Mbilia Bell – Bel Canto: Best of the Genidia Years 1982-87

Vic Chestnutt – About to Choke

Various Artists – Sound Stage 7 Soul Story

Chris Spheeris – Desires of the Heart

Bryan Ferry – Olympia



Jackie Mittoo – The Keyboard King at Studio One

Linda Thompson – Won’t Be Long

The Troggs – The Very Best of

Charlie Daniels Band – Midnight Wind … plus

Siouxsie and the Banshees – Juju



Various Artists – Get Your Lie Straight: A Galaxy of Funky Soul

Husker Du – Warehouse: Songs and Stories

Quazar – Quazar

Various Artists – More Lost Soul Gems from the Sounds of Memphis

Pleasure – Glide: The Essential Selection 1975-1982



Nicholas Payton – Payton’s Place

Solomon Burke – The Chess Collection

Maze featuring Frankie Beverly – The Essential Collection

Cate Brothers – The Crazy Cajun Recordings

Toro Y Moi – Underneath the Pine



Various Artists – The World Ends: Afro-Rock & Psychedelia in 1970s Nigeria

Skull Snaps – Skull Snaps

Leon Ware – Musical Massage

U2 – Songs of Innocence

O.V. Wright – The Complete O.V. Wright on Hi Records: Volume 1



Religious Massacre

By now everyone has read about the latest violence in Egypt. Yesterday’s “clearance” by security forces in Cairo resulted in the deaths of several hundred — some estimates say as much as 2,000 — protesters. But buried in the back pages of yesterday’s news — on Page 10 of the Bangkok Post — was a short article detailing the deaths of 44 people at a house of worship. Think about that; 44 people shot dead while they were praying. Didn’t you hear about this slaughter? If it had been 44 Christians killed while praying in a Baptist Church in the US this would have been front page news, and subject to non-stop coverage on all TV stations. The populace would have been outraged. Even here in Thailand, if this had happened at a Buddhist temple it would have sent the country into a state of shock.

But instead, this horrific act occurred at a mosque in Nigeria, so it’s relegated to the pack pages. Not of much significance. It was only a bunch of poor black Muslims, so it obviously wasn’t that important to the international media, right? Hey, I’m not sticking up for Islam. The fact is, those religious fanatics scare the piss out of me. But something tells me that the low level of coverage about incidents like this says a lot about the state of the world today, and the underlying reasons for the surge in violence and hatred.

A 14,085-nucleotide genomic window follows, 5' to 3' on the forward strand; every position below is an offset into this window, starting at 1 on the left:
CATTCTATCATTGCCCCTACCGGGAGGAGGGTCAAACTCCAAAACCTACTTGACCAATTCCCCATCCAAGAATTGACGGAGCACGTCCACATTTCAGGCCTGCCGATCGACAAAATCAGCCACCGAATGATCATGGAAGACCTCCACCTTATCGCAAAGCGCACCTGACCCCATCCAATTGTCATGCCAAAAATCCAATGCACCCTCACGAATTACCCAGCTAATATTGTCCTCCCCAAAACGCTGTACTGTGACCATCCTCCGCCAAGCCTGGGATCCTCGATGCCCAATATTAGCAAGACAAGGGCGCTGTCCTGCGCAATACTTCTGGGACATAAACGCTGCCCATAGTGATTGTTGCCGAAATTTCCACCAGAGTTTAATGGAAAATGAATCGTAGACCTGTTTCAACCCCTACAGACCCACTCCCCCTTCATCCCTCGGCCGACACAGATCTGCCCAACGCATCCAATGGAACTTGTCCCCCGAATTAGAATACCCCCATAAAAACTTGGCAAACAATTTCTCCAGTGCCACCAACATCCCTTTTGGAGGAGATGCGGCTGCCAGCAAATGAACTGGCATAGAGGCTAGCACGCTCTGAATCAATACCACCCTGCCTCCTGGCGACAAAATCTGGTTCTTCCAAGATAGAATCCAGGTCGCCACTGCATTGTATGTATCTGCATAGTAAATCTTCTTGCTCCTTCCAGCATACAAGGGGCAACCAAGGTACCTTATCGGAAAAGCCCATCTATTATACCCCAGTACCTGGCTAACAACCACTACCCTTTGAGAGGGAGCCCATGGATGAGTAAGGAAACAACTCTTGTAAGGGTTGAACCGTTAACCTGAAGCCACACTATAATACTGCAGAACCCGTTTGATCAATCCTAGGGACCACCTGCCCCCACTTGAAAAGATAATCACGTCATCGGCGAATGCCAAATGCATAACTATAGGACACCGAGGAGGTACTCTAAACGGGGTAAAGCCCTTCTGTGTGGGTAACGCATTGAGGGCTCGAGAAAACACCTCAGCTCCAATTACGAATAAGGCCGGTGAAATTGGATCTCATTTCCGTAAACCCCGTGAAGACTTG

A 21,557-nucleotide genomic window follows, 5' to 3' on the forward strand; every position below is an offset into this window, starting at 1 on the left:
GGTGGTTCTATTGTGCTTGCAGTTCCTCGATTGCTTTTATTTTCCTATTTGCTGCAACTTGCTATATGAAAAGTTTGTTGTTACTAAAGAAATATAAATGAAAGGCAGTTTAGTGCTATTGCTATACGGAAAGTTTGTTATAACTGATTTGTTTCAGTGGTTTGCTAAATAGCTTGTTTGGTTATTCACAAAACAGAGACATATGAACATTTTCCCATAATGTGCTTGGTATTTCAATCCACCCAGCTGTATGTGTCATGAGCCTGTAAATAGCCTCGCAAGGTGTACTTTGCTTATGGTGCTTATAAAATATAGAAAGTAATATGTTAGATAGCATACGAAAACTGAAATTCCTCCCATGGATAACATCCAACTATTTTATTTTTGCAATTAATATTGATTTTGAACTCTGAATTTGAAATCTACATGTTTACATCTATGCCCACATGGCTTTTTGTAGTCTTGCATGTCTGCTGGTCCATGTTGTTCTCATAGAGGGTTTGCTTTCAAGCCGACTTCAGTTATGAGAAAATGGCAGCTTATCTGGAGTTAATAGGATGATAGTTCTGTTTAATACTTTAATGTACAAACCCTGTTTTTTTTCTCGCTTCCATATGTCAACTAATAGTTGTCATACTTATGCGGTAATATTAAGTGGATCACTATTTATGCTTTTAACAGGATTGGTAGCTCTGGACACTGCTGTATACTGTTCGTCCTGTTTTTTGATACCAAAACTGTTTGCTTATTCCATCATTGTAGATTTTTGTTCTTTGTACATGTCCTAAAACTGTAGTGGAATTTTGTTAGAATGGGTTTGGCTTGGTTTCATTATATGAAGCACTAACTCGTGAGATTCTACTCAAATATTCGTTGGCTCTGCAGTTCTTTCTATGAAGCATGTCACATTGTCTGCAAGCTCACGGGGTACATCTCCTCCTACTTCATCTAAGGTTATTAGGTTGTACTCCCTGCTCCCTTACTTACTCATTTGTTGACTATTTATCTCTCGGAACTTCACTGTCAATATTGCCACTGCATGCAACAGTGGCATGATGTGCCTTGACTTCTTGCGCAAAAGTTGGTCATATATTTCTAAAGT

The really odd thing about this mosque attack in Nigeria was that it was reportedly perpetrated by “suspected Islamic militants wearing army fatigues.” This group, known as Boko Haram, has also attacked Christians outside churches, along with teachers, students, and government and military targets, so they are obviously equal opportunity thugs. What, no gays and lesbians targeted either? Maybe that’s next on their list.

Honestly, I don’t know what to make of all this. Part of me, says; go ahead and let all these religious idiots just kill one another. Maybe when all is said and done it will benefit the rest of us. But the fact that such religious fanaticism only breeds more violence and intolerance makes me very angry and frustrated. Why does religion always turn people into intolerant, superstitious fools?

But as much as I find the behavior and attitude of Muslims to be most disturbing, you can’t help but look at things from their perspective. They have been kicked around for years and continue to be vilified and condemned by the Western world, while the “morally superior” Catholics, Jews, and Born-Again Christians are forgiven, if not encouraged, for their own bizarre behavior.

Short of a few well-organized purges, is there any way to stop this spiraling insanity?